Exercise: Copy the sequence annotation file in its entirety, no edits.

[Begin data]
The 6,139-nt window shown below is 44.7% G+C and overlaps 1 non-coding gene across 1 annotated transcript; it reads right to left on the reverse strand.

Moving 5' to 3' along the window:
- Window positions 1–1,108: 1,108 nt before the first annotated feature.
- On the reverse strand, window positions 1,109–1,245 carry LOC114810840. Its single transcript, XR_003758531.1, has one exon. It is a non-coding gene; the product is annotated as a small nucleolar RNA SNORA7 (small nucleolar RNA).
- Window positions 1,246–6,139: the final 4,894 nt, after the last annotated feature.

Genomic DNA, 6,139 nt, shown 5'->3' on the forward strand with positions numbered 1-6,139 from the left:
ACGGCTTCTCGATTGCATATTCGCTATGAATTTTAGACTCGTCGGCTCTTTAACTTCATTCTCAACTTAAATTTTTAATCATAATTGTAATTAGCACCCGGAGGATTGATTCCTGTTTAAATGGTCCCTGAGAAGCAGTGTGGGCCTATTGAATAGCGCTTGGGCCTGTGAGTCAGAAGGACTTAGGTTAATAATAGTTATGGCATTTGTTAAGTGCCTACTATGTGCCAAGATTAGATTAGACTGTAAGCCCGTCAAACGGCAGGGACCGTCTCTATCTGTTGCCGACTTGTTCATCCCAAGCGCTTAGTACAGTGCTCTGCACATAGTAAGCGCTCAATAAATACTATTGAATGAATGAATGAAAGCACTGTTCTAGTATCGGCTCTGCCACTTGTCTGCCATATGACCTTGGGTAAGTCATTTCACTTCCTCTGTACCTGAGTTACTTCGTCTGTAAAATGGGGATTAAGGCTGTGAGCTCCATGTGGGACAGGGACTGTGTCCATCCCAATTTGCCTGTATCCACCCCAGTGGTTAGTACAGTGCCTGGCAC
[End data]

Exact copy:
The 6,139-nt window shown below is 44.7% G+C and overlaps 1 non-coding gene across 1 annotated transcript; it reads right to left on the reverse strand.

Moving 5' to 3' along the window:
- Window positions 1–1,108: 1,108 nt before the first annotated feature.
- On the reverse strand, window positions 1,109–1,245 carry LOC114810840. Its single transcript, XR_003758531.1, has one exon. It is a non-coding gene; the product is annotated as a small nucleolar RNA SNORA7 (small nucleolar RNA).
- Window positions 1,246–6,139: the final 4,894 nt, after the last annotated feature.

Genomic DNA, 6,139 nt, shown 5'->3' on the forward strand with positions numbered 1-6,139 from the left:
ACGGCTTCTCGATTGCATATTCGCTATGAATTTTAGACTCGTCGGCTCTTTAACTTCATTCTCAACTTAAATTTTTAATCATAATTGTAATTAGCACCCGGAGGATTGATTCCTGTTTAAATGGTCCCTGAGAAGCAGTGTGGGCCTATTGAATAGCGCTTGGGCCTGTGAGTCAGAAGGACTTAGGTTAATAATAGTTATGGCATTTGTTAAGTGCCTACTATGTGCCAAGATTAGATTAGACTGTAAGCCCGTCAAACGGCAGGGACCGTCTCTATCTGTTGCCGACTTGTTCATCCCAAGCGCTTAGTACAGTGCTCTGCACATAGTAAGCGCTCAATAAATACTATTGAATGAATGAATGAAAGCACTGTTCTAGTATCGGCTCTGCCACTTGTCTGCCATATGACCTTGGGTAAGTCATTTCACTTCCTCTGTACCTGAGTTACTTCGTCTGTAAAATGGGGATTAAGGCTGTGAGCTCCATGTGGGACAGGGACTGTGTCCATCCCAATTTGCCTGTATCCACCCCAGTGGTTAGTACAGTGCCTGGCAC